ON AUGUST 22, 2022, the Central government announced a review of overseas investment framework to bring clarity on direct and portfolio investments abroad. It brought various transactions under automatic route to enhance ease of doing business. Overseas investments rules and regulations superseded the earlier framework governed by Foreign Exchange Management (Transfer Or Issue Of Any Foreign Security) Regulations, 2004, and Foreign Exchange Management (Acquisition And Transfer of Immovable Property Outside India) Regulations, 2015. The government said the framework is aligned with current business and economic dynamics. The changes were projected as important “in view of evolving needs of businesses in India” that needed to become part of global value chains in an increasingly integrated global market.
A year later, in August 2023, India’s outward foreign direct investment (OFDI) was $595 million, the lowest in 17 months since February 2022. The cumulative outflow was $4.2 billion in first five months of FY24. It was $13.3 in FY23 as against $18.1 billion in FY22. The slowdown was a grim reminder that investment decisions are market-driven — poor global economic conditions in this case — and increasing ease of doing business can aid but not trigger overseas investment by Indian companies. “All inbound and outbound investments are a result of economic activity. Considering the buoyancy in Indian economy and wide consumer base, more and more multinationals are setting up offices in India. Indian companies will also invest overseas depending on business opportunities. As global economic situation improves, Indian companies will invest overseas,” says Puneet Gupta, partner–Tax, KPMG in India.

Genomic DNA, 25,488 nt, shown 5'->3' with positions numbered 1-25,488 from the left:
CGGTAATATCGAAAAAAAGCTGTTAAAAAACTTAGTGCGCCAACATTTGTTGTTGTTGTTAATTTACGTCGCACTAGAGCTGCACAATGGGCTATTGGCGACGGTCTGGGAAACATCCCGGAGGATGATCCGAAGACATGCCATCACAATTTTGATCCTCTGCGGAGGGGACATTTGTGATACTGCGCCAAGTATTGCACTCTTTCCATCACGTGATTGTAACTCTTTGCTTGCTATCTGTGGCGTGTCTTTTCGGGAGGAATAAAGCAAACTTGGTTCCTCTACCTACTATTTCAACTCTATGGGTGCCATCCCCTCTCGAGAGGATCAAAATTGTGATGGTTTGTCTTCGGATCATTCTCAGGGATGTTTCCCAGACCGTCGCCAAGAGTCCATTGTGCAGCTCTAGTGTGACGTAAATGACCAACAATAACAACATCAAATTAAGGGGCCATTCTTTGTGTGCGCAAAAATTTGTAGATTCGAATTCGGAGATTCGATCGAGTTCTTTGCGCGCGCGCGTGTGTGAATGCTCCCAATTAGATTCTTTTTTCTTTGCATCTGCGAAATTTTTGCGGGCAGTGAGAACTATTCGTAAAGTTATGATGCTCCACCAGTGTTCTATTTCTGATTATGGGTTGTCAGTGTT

One year is perhaps too early to gauge the impact of a reform but finance ministry data says OFDI has been in the $13 billion to $15 billion range since FY17 with FY22 being an aberration (See: Overseas Direct Investment). Whether India Inc.